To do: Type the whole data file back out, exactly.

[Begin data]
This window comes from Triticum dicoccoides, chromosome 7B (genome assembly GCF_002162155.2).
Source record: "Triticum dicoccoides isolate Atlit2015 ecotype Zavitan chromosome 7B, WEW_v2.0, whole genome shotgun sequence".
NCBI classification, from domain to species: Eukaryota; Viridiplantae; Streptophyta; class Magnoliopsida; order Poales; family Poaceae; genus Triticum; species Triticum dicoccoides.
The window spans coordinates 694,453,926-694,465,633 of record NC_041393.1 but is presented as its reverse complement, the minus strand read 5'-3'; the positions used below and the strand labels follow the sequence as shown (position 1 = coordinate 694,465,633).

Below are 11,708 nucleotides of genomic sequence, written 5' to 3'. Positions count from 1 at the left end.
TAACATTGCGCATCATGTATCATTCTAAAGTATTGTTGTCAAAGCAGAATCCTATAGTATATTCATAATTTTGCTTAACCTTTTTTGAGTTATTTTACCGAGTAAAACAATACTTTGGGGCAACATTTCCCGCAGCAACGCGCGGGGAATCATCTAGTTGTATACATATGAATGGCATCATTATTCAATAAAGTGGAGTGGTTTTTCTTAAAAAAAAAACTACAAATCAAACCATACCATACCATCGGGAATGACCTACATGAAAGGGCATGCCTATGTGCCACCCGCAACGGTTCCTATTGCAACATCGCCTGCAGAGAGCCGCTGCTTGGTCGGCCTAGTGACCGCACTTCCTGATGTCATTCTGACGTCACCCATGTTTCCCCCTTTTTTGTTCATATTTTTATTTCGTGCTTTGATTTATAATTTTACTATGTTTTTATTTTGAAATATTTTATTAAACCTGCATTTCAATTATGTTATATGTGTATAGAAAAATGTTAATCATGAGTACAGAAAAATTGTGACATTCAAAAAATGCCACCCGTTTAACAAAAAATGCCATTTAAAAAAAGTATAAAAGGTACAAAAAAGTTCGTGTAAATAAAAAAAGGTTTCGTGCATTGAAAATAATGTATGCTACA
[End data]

This window comes from Triticum dicoccoides, chromosome 7B (genome assembly GCF_002162155.2).
Source record: "Triticum dicoccoides isolate Atlit2015 ecotype Zavitan chromosome 7B, WEW_v2.0, whole genome shotgun sequence".
NCBI classification, from domain to species: Eukaryota; Viridiplantae; Streptophyta; class Magnoliopsida; order Poales; family Poaceae; genus Triticum; species Triticum dicoccoides.
The window spans coordinates 694,453,926-694,465,633 of record NC_041393.1 but is presented as its reverse complement, the minus strand read 5'-3'; the positions used below and the strand labels follow the sequence as shown (position 1 = coordinate 694,465,633).

Below are 11,708 nucleotides of genomic sequence, written 5' to 3'. Positions count from 1 at the left end.
TAACATTGCGCATCATGTATCATTCTAAAGTATTGTTGTCAAAGCAGAATCCTATAGTATATTCATAATTTTGCTTAACCTTTTTTGAGTTATTTTACCGAGTAAAACAATACTTTGGGGCAACATTTCCCGCAGCAACGCGCGGGGAATCATCTAGTTGTATACATATGAATGGCATCATTATTCAATAAAGTGGAGTGGTTTTTCTTAAAAAAAAAACTACAAATCAAACCATACCATACCATCGGGAATGACCTACATGAAAGGGCATGCCTATGTGCCACCCGCAACGGTTCCTATTGCAACATCGCCTGCAGAGAGCCGCTGCTTGGTCGGCCTAGTGACCGCACTTCCTGATGTCATTCTGACGTCACCCATGTTTCCCCCTTTTTTGTTCATATTTTTATTTCGTGCTTTGATTTATAATTTTACTATGTTTTTATTTTGAAATATTTTATTAAACCTGCATTTCAATTATGTTATATGTGTATAGAAAAATGTTAATCATGAGTACAGAAAAATTGTGACATTCAAAAAATGCCACCCGTTTAACAAAAAATGCCATTTAAAAAAAGTATAAAAGGTACAAAAAAGTTCGTGTAAATAAAAAAAGGTTTCGTGCATTGAAAATAATGTATGCTACA